“There’s this lie going around about me, and I want to know who’s spreading it. You heard it, right? That I was doubling on Nicole with Angela Sammick?”
I nodded, immediately regretting my yes. The theory that Dave and Angela were hooking up hadn’t gone public yet.
“That’s what I thought,” Dave said. His eyes flicked to the rearview. By the time I turned around to check the cargo spot, the arm was around my neck, and the chokehold was tightening.
Rick Kerns jerked me backward. My neck was pinned to the edge of the seat back. The BMW sped up and made a quick left toward the highway. I dug at Rick’s arm, but I couldn’t break the hold. I was fading out. It’s not the choke to the windpipe that takes you down. It’s cutting off the carotid arteries, the ones that feed oxygen to your brain. Rick was threatening me, Dave too. I kept hearing “if you ever” but that’s all I remember. When you can’t breathe, listening carefully to what people are saying isn’t exactly a priority.
Looking back, I can only assume they weren’t going to kill me. Dave had gone into BJ’s and asked where I was. He’s going to make me disappear an hour later? No. Then again, how could they just leave it at a threat? They actually thought I would keep my mouth shut about Dave and Angela? What could they have threatened? The only thing they could have said to make me keep quiet was that they would kill Nicole if I opened my mouth. Then again, that probably would’ve had me running to Detective Barrone. I really don’t know what they were going to do with me that night, and I never found out. But at that moment, my neck creaking, my lungs burning, I was sure they were going to kill me, and I panicked. With images of that childhood car crash blinding me, I drove my feet into and through the back of the driver’s seat.
My kick threw Bendix into the steering wheel. The horn sounded briefly as the BMW spun. I hugged the seat back as Kerns was thrown over the seat, into the windshield. The glass webbed around his skull. The car flipped over the guardrail and slid upside down into the gully. I don’t remember anything after that, until the ambulance lights. Somebody said, “Relax, buddy.” So I did. My eyes itched.
Dave had the airbag and made out okay. I was belted in and had the side bag and seatback. Kerns suffered a concussion and shattered a shoulder and both of his arms.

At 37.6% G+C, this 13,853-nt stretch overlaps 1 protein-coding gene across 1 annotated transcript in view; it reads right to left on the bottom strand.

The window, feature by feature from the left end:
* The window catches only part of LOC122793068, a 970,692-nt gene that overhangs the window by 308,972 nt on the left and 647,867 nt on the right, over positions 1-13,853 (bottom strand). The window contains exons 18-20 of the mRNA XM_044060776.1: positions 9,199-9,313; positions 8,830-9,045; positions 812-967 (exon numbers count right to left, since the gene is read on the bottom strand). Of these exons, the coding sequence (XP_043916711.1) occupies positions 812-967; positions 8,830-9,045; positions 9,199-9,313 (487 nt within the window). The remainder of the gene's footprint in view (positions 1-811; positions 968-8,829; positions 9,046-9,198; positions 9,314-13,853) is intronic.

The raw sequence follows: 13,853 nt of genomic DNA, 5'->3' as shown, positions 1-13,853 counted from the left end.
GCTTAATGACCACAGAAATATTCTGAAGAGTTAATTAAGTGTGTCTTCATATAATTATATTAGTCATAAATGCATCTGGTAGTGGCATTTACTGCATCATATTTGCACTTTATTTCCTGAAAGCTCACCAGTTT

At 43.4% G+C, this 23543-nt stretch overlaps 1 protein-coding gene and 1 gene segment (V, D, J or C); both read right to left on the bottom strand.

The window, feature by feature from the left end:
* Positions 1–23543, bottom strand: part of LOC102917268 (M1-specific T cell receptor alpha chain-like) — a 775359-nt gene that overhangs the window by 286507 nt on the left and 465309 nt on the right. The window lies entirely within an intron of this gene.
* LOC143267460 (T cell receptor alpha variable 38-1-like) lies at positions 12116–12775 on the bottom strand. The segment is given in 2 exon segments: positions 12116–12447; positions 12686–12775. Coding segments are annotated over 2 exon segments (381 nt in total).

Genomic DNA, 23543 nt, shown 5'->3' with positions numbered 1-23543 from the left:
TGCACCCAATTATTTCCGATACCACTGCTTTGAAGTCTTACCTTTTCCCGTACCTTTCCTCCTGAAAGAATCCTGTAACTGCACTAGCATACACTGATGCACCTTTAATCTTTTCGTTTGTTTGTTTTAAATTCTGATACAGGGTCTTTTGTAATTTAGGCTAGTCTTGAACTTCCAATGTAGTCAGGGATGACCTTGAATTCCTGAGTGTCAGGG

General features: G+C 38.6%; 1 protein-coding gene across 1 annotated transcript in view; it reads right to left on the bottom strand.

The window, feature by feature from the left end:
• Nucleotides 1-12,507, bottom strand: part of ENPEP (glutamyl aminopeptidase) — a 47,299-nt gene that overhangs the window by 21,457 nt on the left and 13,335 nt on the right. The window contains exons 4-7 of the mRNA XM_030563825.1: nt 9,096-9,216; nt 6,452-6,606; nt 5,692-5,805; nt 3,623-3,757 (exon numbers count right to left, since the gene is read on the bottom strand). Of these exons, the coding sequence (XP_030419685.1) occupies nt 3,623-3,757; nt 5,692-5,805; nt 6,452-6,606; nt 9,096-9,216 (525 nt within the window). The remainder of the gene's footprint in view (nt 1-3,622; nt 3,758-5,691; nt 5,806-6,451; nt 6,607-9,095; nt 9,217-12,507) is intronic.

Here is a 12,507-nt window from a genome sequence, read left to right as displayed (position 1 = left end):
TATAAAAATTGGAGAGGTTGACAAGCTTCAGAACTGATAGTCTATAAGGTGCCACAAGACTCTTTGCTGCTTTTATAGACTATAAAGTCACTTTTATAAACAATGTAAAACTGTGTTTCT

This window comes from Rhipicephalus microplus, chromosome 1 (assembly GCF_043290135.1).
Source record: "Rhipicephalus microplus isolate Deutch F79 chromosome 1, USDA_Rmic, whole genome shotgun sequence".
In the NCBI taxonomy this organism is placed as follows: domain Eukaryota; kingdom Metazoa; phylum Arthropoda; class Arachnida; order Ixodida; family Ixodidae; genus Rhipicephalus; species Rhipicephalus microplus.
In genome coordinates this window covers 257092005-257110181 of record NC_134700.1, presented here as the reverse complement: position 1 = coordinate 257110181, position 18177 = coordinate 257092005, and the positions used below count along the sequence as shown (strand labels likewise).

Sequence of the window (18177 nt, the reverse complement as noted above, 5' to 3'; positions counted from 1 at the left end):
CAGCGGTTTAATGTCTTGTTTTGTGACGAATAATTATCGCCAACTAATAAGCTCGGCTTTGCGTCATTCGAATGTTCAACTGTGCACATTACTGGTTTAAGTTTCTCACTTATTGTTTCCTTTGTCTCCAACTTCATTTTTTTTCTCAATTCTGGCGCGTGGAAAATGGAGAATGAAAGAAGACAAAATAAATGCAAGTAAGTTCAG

In the hospital that Wednesday night, or maybe it was into Thursday morning already, I was enjoying the painkillers too much to open my eyes, but I heard Detective Barrone just fine. “He admits to having sex with Angela but denies he put her up to burning Nicole. He insists his father would have disowned him if he found out he was in any way responsible for the acid attack, not to mention withholding information about the perpetrator. Apparently no Bendix has ever not been admitted to Harvard.”
“Those calls,” my father said. “What’d you want to talk with me about anyway?”
“I wanted your expertise. I’d interviewed Angela Sammick’s art teacher, and she’d shown me some of Angela’s work. Some of the pictures looked vaguely familiar, as if she’d copied some paintings that an art historian would be able to identify at a glance. I was looking for you to save me some time.”
“And why are you here now?” my father said.
“To check in on your son. I’m glad he’s all right.”
“So you’re dropping the obstruction of justice charge?”
Later, I woke hungry. My father was still there, dozing in a chair at my bedside. I pretended to be asleep, enjoying the fact that we could be in the same room and relatively peaceful, even if it was a hospital room. The doctor came in. I watched through slit eyes as he showed my father the latest MRI on his iPad. “He’ll be fine,” the doctor said. “I’m releasing him tomorrow. But I just wanted to make you aware that your son has significant scar tissue buildup in his frontal lobe.”
“I am aware of that, Doctor,” my father said.
“This is not from what happened last night,” the doctor said.
“This is from an older injury-”
“I get it, okay? I get it.” He got up and went to the window and ran his hands through his hair, pulling it.
The next morning, Thursday, I felt a soft hand on my cheek. I opened my eyes. Nicole looked beat up, but she was trying to smile. “I’m sorry,” she said.
“I thought you weren’t supposed to leave the house.”
“I snuck out.”
“Can you sneak me out?” I took the saline IV out myself, got dressed, and we just walked out, no problem. We stopped in the hospital cafeteria to pick up my father. He’d gone down to grab coffee, but now he wasn’t there. I tried his cell, no pickup. I texted him to let him know I would meet him at home.
We went to the diner. Nicole seemed oddly relaxed-not happy, but calm. The real Recluse was still out there, and Nicole didn’t seem to care. I was beginning to think Schmidt was right. The guy who paid to have Nicole burned had gotten what he’d wanted, and he’d gotten away with it.
Nicole picked up on my anger. “It doesn’t help,” she said. “Believe me, if it did, I’d have no problem hating them day and night, Angela and whoever put her up to this.”
She looked down at her burger. She’d only had a bite. She pushed her plate away.